The non-intoxicating cannabis compound CBD may be the hottest trend in wellness products right now, and it's not just being gobbled up by people. An increasing number of pet owners have turned to CBD to help their four-legged friends deal with pain and anxiety.
The market for CBD-infused pet products has seen massive growth in the past few years, and that's concerning for researchers who think there aren't enough studies to support giving the cannabis compound to pets.
"There's a lot of anecdotal stories about it, but no science," Dr. Stephanie McGrath - who is studying CBD's effects on dogs with epilepsy at Colorado State University - told CNBC.
But the lack of hard science hasn't stopped pet owners from embracing CBD. Between 2017 and 2018, sales of pet products containing CBD grew from $8 million to $32 million in America. That market could pass the $1 billion mark by 2022, according to estimates from the Brightfield Group.
The growth of the market seems largely driven by people looking for alternatives to traditional (but dangerous) opioid-based medications for their animals. For example, Joanne Schaus turned to CBD to treat her dog's storm anxiety after running through most other conventional treatments.
"He just didn’t even notice the storm," after she gave her dog Skid CBD, said Schaus.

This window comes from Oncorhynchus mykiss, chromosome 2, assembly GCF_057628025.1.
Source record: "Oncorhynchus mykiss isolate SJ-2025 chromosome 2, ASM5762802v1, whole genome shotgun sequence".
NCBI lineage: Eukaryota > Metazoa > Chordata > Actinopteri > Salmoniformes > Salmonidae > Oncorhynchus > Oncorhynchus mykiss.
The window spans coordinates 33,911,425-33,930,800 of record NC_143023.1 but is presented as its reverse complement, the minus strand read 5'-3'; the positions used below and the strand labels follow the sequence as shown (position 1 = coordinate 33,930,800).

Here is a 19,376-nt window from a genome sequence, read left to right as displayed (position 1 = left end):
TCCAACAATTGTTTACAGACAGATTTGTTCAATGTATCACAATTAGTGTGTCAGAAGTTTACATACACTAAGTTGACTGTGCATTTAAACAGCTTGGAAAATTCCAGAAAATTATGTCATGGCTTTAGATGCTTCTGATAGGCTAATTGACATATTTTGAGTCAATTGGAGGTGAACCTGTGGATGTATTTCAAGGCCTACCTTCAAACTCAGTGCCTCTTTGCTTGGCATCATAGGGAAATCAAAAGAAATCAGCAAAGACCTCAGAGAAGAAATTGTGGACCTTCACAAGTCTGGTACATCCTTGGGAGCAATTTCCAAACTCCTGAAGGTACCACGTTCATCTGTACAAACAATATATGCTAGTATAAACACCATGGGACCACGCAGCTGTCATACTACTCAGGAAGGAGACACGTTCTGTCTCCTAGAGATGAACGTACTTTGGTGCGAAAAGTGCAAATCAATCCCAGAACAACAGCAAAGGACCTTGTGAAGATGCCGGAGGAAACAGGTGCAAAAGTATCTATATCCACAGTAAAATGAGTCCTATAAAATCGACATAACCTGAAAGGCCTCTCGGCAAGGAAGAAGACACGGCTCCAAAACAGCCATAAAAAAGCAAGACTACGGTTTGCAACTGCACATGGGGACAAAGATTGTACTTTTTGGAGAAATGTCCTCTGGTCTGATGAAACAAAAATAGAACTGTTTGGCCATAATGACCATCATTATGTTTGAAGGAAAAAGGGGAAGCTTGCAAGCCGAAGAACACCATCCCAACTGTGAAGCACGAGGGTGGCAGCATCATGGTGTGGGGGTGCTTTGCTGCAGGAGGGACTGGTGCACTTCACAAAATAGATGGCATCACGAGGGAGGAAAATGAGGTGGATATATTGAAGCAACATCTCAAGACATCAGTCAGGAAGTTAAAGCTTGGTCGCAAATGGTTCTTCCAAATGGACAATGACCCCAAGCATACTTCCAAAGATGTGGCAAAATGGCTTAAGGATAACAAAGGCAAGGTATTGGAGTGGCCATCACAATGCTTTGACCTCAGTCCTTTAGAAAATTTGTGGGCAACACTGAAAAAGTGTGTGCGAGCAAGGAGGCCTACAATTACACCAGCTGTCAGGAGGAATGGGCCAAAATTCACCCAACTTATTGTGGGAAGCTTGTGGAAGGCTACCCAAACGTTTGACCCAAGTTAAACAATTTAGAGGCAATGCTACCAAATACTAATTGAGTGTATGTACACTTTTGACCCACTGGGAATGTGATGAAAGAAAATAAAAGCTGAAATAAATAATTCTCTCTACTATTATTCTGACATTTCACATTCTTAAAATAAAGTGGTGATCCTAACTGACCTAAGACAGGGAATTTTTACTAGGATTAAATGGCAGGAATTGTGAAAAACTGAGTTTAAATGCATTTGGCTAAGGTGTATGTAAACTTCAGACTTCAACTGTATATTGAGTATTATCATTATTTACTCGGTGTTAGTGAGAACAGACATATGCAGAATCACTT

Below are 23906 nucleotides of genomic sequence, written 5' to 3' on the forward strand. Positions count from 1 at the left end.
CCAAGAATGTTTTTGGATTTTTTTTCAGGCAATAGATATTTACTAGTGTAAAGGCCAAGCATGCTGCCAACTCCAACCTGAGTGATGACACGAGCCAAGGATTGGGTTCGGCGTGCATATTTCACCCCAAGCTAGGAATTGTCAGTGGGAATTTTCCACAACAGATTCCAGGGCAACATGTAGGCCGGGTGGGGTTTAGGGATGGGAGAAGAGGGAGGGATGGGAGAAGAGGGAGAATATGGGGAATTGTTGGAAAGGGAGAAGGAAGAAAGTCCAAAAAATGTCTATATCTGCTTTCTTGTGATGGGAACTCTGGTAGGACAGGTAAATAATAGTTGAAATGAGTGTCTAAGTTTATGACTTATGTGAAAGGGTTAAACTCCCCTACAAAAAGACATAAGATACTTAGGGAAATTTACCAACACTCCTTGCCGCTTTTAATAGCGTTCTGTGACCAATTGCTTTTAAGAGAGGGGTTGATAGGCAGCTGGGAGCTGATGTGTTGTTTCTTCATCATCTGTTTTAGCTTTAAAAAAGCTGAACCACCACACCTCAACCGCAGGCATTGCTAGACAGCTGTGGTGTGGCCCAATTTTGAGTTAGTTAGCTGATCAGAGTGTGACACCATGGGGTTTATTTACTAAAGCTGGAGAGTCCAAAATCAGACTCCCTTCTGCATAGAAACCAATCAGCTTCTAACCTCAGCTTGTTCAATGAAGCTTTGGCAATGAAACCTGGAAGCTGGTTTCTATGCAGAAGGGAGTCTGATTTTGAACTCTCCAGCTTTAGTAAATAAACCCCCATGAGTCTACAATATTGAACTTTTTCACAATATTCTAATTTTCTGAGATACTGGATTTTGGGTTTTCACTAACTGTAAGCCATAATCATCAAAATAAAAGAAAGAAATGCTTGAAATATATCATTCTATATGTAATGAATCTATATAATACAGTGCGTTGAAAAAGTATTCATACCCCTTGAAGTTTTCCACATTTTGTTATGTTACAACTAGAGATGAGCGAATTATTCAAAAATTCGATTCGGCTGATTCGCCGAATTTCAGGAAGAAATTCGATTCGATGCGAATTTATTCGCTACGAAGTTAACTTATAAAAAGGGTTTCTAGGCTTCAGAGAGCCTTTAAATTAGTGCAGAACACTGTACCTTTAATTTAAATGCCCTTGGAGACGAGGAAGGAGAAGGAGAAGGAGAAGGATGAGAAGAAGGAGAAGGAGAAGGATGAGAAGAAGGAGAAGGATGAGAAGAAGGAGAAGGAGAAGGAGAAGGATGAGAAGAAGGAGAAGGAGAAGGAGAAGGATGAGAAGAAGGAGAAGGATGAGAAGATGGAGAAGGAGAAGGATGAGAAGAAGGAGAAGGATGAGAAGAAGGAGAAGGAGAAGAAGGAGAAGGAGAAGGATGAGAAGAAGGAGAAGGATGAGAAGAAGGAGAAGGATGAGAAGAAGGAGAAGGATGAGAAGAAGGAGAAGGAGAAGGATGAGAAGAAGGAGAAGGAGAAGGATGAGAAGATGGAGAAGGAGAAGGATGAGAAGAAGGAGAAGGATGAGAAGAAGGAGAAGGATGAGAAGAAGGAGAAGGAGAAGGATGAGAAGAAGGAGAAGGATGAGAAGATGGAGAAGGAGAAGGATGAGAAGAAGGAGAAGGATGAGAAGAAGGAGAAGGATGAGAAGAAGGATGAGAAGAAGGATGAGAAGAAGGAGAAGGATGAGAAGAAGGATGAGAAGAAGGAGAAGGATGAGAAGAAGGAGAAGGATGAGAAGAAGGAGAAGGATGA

However, the FDA is discouraging people from giving CBD to their pets. Meanwhile, the American Veterinary Medical Association hasn't released an official position on the cannabis compound. But that hasn't stopped from the veterinary community from recommending CBD to patients. Vets like Dr. Francisco DiPolo of Worth Street Veterinary Center in New York City say CBD is a good treatment for some pets, but not all.
"I don't think people should think of this as a panacea and start giving CBD to their pets for every ailment," said DiPolo. "I think it's powerful and we need to learn more about it."
DiPolo encourages pet owners to discuss CBD with their vets before giving it to their pets. Since CBD products for pets have minimal regulation right now, he thinks it's best to ask a vet to help you find a medication that will work for your furry friend.